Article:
I usually try to stay positive, but this shit just breaks you. Until then, I’ll try not to exude my Creature from the Black Lagooness to the world.

And then I read about studies showing people with ME having significantly reduced life spans! Perfect. I could have gone to my entire drastically shortened life not knowing that. http://www.sheknows.com/health-and-wellness/articles/1119407/chronic-fatigue-syndrome

A Cause Worth Sacrificing For

I am hurt right now and I am angry. I am also having a flare of my MECFS as the price I pay for trying to enjoy a semi-normal holiday weekend with my family.

I just read a facebook post from a desperately ill ME patient that had been turned away from the University of Pennsylvania. She has lost 20 pounds in the last four months and is at 83 pounds. The reason she was turned away: her diagnosis- Chronic Fatigue Syndrome. The hospital was even threatening to call the authorities as she begged for their help.

This post reminded me of the handful of times that I have been so desperately ill and beside myself with ME that I was suicidal. My obviously worried family would beg me to go to the hospital, but I had been down that path before. It would be a waste of hundreds of dollars for NO HELP WHAT SO EVER.

What will it take for ME to get the respect it deserves? It makes me think of the start of Vietnam when Buddhist monks would burn themselves in protest of the Diem regime. Is that what it would take?

I am starting to feel that I would be willing to give my life for this cause. This feeling coming from so much frustration at the discrimination I myself am facing as an ME patient.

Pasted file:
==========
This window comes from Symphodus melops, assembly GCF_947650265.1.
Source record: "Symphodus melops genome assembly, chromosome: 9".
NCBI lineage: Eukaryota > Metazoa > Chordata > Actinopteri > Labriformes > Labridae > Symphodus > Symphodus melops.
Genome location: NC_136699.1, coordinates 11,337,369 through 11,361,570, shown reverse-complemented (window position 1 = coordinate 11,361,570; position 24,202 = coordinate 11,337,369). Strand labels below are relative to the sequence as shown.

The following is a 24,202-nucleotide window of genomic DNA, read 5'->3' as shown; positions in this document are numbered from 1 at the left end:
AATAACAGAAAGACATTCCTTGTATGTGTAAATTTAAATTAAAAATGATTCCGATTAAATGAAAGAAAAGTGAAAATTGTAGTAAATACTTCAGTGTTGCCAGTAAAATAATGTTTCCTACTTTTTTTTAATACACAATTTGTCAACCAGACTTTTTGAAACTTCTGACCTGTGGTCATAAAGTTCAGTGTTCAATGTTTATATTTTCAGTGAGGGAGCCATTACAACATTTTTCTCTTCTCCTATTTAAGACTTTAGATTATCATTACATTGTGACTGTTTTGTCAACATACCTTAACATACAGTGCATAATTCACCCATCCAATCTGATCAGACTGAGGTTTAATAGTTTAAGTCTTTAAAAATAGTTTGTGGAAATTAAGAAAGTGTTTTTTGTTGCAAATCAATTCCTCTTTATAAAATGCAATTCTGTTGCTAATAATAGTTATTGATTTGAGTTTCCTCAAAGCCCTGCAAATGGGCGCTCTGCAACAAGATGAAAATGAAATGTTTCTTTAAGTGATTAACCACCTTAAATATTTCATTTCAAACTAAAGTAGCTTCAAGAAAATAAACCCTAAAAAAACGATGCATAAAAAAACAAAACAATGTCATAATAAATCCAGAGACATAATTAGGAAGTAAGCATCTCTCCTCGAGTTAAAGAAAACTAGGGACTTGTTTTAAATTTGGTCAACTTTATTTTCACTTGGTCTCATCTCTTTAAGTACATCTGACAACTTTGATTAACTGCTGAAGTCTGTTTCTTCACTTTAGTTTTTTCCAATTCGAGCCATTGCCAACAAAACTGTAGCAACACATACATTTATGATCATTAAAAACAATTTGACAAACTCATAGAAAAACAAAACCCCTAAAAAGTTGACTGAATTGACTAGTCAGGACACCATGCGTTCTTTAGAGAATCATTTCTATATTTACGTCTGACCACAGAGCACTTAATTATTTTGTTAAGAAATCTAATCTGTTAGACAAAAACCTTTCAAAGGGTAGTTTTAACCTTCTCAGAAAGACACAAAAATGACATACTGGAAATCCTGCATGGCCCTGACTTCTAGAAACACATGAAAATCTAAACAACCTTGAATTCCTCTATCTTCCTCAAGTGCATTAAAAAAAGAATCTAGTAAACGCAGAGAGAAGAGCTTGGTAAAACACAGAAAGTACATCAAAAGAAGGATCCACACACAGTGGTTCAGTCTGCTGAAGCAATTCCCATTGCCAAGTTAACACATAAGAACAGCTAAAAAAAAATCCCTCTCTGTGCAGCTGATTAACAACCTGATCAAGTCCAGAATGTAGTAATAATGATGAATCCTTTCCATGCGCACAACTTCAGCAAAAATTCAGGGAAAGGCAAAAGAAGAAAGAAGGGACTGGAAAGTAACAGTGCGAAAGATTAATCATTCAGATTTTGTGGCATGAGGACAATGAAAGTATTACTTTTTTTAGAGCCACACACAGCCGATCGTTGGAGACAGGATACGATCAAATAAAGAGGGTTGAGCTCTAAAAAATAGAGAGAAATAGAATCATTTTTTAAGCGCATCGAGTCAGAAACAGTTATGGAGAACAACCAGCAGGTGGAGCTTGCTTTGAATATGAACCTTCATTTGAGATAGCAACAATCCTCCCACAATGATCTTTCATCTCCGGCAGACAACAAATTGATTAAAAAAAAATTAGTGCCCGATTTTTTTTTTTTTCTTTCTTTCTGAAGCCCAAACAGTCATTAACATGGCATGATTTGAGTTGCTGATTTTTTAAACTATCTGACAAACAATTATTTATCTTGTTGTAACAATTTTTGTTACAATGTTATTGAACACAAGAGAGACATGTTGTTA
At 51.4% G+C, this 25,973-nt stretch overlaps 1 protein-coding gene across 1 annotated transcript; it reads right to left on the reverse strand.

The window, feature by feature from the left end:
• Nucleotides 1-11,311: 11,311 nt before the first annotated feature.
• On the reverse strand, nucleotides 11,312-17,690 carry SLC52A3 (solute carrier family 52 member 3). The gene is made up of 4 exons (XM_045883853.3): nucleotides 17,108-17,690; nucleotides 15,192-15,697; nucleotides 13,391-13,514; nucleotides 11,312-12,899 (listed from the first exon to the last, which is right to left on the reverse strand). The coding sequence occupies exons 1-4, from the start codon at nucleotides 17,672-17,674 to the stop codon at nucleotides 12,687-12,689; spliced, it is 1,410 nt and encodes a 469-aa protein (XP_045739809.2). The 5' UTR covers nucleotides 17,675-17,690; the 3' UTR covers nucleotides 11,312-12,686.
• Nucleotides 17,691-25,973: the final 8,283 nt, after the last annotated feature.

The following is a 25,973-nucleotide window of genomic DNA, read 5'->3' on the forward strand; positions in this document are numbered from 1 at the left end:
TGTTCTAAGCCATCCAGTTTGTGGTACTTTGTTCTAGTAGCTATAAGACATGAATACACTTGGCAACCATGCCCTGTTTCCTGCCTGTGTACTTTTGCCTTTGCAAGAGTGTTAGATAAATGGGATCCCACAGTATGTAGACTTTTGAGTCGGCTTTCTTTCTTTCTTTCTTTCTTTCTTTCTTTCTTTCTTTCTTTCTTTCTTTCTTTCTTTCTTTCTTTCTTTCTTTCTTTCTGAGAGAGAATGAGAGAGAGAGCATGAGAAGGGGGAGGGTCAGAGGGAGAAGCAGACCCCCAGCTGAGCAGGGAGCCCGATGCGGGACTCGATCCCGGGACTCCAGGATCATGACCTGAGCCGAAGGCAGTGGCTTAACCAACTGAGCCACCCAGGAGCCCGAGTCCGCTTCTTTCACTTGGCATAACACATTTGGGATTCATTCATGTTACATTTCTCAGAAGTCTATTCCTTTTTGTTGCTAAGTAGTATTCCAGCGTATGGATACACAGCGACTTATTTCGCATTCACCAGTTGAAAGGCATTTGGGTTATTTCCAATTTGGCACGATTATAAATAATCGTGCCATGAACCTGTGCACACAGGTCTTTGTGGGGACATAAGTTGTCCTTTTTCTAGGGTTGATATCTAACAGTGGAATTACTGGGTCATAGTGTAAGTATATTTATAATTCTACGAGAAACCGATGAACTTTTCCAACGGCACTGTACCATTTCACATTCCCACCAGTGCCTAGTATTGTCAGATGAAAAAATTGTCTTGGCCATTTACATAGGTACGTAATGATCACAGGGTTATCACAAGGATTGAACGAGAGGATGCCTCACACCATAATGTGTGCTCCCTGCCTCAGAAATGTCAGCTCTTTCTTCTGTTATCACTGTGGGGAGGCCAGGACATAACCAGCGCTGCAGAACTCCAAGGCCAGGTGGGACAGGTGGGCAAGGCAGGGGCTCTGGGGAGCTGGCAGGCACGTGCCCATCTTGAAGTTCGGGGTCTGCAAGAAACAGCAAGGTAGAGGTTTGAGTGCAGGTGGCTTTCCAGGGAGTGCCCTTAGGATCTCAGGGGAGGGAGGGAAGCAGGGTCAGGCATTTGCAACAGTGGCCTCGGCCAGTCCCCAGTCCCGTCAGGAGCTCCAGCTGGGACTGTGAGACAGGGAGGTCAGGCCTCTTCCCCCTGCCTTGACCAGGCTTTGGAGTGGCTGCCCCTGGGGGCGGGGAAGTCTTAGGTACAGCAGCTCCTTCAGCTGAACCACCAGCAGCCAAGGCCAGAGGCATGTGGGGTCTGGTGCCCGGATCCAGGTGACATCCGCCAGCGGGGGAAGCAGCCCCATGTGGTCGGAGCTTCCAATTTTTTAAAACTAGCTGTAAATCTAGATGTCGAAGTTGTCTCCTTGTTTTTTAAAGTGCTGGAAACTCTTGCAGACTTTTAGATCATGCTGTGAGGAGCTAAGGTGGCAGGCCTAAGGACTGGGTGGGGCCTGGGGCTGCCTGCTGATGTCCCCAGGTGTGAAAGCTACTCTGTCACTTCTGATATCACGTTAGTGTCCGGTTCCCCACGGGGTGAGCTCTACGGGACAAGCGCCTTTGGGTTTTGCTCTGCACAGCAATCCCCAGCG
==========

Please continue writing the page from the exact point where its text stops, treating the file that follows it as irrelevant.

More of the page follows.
I have been denied twice for SSD and have been waiting 16 months to see a judge. BCBSNC is trying to weasel out of paying for an MECFS specialist, and now to hear about the discrimination others are facing is too much for me right now.

I have a beautiful little girl that I can not leave, otherwise, I would consider this.

Not Alone Anymore

2011 and 2012 still seem like a bad dream now. The memories of those years will haunt me for a lifetime. 2011 is the year my body completely fell apart and I had no idea why. In late 2010 I was prescribed an antibiotic and it started a horrifying cascade of medical problems all of which had doctor after doctor scratching their heads and my coworkers thinking that I had gone crazy (trust me, I was starting to wonder the same thing.)

The most distressing symptom at the time was a terrible burning nerve pain in my chest, a feeling as if I were being electrocuted from the inside out. I would learn years later that people with CFS have sensitivities to anything their body perceives as a toxin- medications, alcohol, mold, chemicals, etc. During the seven months of the horrible burning nerve pain, I would stare longingly into traffic wanting more than anything just to end it all. Just for the horrible pain and terror to be over.

As soon as I got the nerve pain resolved with a medication called Gabapentin, next came the extreme stomach issues (which I would later learn was IBS-D, also common w CFS patients.) And horrible weakness and unrelenting fatigue.